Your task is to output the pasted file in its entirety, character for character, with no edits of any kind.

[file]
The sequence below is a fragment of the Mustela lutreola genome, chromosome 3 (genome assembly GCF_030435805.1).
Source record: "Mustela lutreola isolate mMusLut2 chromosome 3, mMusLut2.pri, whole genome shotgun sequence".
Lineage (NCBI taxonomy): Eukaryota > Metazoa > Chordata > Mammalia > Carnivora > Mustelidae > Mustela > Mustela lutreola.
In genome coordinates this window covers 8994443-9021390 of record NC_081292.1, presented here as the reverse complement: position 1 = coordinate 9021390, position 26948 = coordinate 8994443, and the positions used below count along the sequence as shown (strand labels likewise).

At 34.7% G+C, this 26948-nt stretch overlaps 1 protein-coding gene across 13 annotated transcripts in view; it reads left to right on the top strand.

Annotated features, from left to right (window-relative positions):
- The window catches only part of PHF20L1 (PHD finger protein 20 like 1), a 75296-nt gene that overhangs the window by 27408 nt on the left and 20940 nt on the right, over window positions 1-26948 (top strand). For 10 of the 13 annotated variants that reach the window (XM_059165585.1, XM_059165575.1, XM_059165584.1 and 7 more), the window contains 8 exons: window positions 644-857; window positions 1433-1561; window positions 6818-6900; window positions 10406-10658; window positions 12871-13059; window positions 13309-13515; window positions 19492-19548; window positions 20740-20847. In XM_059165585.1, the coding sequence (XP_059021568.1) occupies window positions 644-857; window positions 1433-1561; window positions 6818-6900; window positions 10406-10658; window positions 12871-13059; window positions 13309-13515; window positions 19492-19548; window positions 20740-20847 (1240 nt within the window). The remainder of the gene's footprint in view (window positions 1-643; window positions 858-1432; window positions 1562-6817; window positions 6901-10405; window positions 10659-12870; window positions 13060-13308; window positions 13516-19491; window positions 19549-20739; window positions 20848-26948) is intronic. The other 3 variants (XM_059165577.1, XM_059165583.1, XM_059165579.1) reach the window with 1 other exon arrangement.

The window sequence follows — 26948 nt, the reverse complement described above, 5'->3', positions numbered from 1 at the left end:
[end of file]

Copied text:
The sequence below is a fragment of the Mustela lutreola genome, chromosome 3 (genome assembly GCF_030435805.1).
Source record: "Mustela lutreola isolate mMusLut2 chromosome 3, mMusLut2.pri, whole genome shotgun sequence".
Lineage (NCBI taxonomy): Eukaryota > Metazoa > Chordata > Mammalia > Carnivora > Mustelidae > Mustela > Mustela lutreola.
In genome coordinates this window covers 8994443-9021390 of record NC_081292.1, presented here as the reverse complement: position 1 = coordinate 9021390, position 26948 = coordinate 8994443, and the positions used below count along the sequence as shown (strand labels likewise).

At 34.7% G+C, this 26948-nt stretch overlaps 1 protein-coding gene across 13 annotated transcripts in view; it reads left to right on the top strand.

Annotated features, from left to right (window-relative positions):
- The window catches only part of PHF20L1 (PHD finger protein 20 like 1), a 75296-nt gene that overhangs the window by 27408 nt on the left and 20940 nt on the right, over window positions 1-26948 (top strand). For 10 of the 13 annotated variants that reach the window (XM_059165585.1, XM_059165575.1, XM_059165584.1 and 7 more), the window contains 8 exons: window positions 644-857; window positions 1433-1561; window positions 6818-6900; window positions 10406-10658; window positions 12871-13059; window positions 13309-13515; window positions 19492-19548; window positions 20740-20847. In XM_059165585.1, the coding sequence (XP_059021568.1) occupies window positions 644-857; window positions 1433-1561; window positions 6818-6900; window positions 10406-10658; window positions 12871-13059; window positions 13309-13515; window positions 19492-19548; window positions 20740-20847 (1240 nt within the window). The remainder of the gene's footprint in view (window positions 1-643; window positions 858-1432; window positions 1562-6817; window positions 6901-10405; window positions 10659-12870; window positions 13060-13308; window positions 13516-19491; window positions 19549-20739; window positions 20848-26948) is intronic. The other 3 variants (XM_059165577.1, XM_059165583.1, XM_059165579.1) reach the window with 1 other exon arrangement.

The window sequence follows — 26948 nt, the reverse complement described above, 5'->3', positions numbered from 1 at the left end: